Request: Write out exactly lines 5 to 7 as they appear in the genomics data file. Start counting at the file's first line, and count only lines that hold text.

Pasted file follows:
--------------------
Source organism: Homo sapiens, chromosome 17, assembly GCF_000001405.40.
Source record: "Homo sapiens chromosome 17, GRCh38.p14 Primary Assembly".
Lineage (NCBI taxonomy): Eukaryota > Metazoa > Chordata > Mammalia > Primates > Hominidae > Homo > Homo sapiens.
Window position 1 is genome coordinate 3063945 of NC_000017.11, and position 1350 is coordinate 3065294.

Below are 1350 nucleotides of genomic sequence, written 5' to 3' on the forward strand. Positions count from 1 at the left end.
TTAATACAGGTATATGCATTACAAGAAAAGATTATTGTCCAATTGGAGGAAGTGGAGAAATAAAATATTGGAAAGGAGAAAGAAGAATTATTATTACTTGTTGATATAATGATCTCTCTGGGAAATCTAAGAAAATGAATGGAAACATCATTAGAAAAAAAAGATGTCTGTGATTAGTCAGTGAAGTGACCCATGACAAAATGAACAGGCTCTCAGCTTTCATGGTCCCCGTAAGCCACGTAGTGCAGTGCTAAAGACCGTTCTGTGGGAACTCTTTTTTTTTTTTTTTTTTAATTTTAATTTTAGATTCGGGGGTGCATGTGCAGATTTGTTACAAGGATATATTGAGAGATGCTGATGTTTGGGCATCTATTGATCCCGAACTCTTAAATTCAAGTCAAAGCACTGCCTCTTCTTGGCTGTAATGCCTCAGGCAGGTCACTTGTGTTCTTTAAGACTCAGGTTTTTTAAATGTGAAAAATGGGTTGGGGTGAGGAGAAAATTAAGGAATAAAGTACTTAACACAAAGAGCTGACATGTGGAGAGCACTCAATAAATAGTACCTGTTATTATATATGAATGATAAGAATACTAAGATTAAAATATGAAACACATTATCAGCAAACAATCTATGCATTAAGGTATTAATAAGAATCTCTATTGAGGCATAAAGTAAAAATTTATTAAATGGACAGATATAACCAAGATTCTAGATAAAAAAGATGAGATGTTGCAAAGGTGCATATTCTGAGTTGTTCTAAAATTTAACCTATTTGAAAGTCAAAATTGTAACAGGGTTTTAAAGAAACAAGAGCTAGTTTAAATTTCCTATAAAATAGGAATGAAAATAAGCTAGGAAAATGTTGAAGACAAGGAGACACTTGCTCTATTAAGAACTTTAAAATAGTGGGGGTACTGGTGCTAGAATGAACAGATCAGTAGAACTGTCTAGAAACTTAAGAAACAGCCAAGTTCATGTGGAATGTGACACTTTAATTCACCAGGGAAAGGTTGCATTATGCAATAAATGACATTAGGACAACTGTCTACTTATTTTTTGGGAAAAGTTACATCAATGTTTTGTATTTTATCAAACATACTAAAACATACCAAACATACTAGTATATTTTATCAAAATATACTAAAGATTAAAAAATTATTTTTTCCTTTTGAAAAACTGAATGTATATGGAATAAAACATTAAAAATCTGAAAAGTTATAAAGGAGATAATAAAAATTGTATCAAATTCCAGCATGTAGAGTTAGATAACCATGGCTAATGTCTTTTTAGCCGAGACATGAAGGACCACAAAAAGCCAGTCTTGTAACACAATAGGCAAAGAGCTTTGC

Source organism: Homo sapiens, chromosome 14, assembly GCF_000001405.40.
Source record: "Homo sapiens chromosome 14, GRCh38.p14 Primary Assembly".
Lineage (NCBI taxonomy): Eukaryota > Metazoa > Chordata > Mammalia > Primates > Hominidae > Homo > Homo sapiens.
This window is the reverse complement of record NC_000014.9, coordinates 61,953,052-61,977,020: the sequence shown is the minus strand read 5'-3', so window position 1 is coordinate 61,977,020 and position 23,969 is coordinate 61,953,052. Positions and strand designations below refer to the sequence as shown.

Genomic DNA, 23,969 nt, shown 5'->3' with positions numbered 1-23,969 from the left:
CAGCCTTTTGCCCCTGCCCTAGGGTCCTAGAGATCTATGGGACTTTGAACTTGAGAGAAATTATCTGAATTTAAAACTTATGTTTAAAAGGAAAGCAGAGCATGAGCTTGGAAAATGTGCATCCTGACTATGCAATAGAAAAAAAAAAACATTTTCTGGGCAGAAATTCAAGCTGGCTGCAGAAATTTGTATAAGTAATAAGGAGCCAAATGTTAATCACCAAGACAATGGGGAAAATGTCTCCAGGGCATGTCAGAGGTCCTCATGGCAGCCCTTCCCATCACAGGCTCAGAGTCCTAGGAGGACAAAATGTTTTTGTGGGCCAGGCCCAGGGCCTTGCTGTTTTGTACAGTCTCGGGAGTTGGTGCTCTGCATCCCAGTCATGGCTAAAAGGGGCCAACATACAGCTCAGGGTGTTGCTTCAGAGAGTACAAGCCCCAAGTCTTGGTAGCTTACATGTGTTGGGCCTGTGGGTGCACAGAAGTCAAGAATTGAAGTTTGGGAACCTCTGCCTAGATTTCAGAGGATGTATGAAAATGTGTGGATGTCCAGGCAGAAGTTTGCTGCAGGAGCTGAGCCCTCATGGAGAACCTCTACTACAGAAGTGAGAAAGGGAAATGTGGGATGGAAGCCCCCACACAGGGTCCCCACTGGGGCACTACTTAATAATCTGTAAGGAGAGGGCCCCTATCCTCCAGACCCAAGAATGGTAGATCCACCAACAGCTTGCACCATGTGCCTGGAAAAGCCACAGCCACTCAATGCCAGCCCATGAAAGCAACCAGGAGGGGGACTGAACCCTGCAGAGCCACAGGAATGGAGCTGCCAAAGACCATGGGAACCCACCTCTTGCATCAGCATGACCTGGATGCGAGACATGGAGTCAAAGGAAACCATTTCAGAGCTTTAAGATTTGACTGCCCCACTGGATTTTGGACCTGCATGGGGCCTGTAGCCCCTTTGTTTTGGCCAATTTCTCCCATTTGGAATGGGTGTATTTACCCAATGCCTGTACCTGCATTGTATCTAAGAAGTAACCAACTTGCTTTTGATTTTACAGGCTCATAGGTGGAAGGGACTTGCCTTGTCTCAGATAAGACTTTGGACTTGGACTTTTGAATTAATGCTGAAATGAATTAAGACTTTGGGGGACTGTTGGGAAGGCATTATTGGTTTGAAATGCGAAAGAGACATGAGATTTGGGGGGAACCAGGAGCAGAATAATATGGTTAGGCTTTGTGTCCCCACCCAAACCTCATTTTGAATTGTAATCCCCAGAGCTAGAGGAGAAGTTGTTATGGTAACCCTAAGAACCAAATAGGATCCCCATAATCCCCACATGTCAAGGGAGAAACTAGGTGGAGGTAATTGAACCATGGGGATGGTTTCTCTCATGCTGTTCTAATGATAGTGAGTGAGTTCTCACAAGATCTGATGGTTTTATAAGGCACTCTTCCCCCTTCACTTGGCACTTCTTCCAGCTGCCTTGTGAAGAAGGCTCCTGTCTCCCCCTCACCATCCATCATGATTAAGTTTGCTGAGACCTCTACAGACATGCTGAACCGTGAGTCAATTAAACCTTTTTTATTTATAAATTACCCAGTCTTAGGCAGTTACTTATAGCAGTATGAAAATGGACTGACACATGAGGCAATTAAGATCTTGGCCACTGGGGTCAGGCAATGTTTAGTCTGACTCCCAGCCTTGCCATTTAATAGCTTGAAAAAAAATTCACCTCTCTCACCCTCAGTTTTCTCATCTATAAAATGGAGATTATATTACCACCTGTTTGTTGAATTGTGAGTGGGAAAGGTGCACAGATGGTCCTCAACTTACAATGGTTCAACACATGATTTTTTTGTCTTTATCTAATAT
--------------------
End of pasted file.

Below are 1350 nucleotides of genomic sequence, written 5' to 3' on the forward strand. Positions count from 1 at the left end.
TTAATACAGGTATATGCATTACAAGAAAAGATTATTGTCCAATTGGAGGAAGTGGAGAAATAAAATATTGGAAAGGAGAAAGAAGAATTATTATTACTTGTTGATATAATGATCTCTCTGGGAAATCTAAGAAAATGAATGGAAACATCATTAGAAAAAAAAGATGTCTGTGATTAGTCAGTGAAGTGACCCATGACAAAATGAACAGGCTCTCAGCTTTCATGGTCCCCGTAAGCCACGTAGTGCAGTGCTAAAGACCGTTCTGTGGGAACTCTTTTTTTTTTTTTTTTTTAATTTTAATTTTAGATTCGGGGGTGCATGTGCAGATTTGTTACAAGGATATATTGAGAGATGCTGATGTTTGGGCATCTATTGATCCCGAACTCTTAAATTCAAGTCAAAGCACTGCCTCTTCTTGGCTGTAATGCCTCAGGCAGGTCACTTGTGTTCTTTAAGACTCAGGTTTTTTAAATGTGAAAAATGGGTTGGGGTGAGGAGAAAATTAAGGAATAAAGTACTTAACACAAAGAGCTGACATGTGGAGAGCACTCAATAAATAGTACCTGTTATTATATATGAATGATAAGAATACTAAGATTAAAATATGAAACACATTATCAGCAAACAATCTATGCATTAAGGTATTAATAAGAATCTCTATTGAGGCATAAAGTAAAAATTTATTAAATGGACAGATATAACCAAGATTCTAGATAAAAAAGATGAGATGTTGCAAAGGTGCATATTCTGAGTTGTTCTAAAATTTAACCTATTTGAAAGTCAAAATTGTAACAGGGTTTTAAAGAAACAAGAGCTAGTTTAAATTTCCTATAAAATAGGAATGAAAATAAGCTAGGAAAATGTTGAAGACAAGGAGACACTTGCTCTATTAAGAACTTTAAAATAGTGGGGGTACTGGTGCTAGAATGAACAGATCAGTAGAACTGTCTAGAAACTTAAGAAACAGCCAAGTTCATGTGGAATGTGACACTTTAATTCACCAGGGAAAGGTTGCATTATGCAATAAATGACATTAGGACAACTGTCTACTTATTTTTTGGGAAAAGTTACATCAATGTTTTGTATTTTATCAAACATACTAAAACATACCAAACATACTAGTATATTTTATCAAAATATACTAAAGATTAAAAAATTATTTTTTCCTTTTGAAAAACTGAATGTATATGGAATAAAACATTAAAAATCTGAAAAGTTATAAAGGAGATAATAAAAATTGTATCAAATTCCAGCATGTAGAGTTAGATAACCATGGCTAATGTCTTTTTAGCCGAGACATGAAGGACCACAAAAAGCCAGTCTTGTAACACAATAGGCAAAGAGCTTTGC

Source organism: Homo sapiens, chromosome 14, assembly GCF_000001405.40.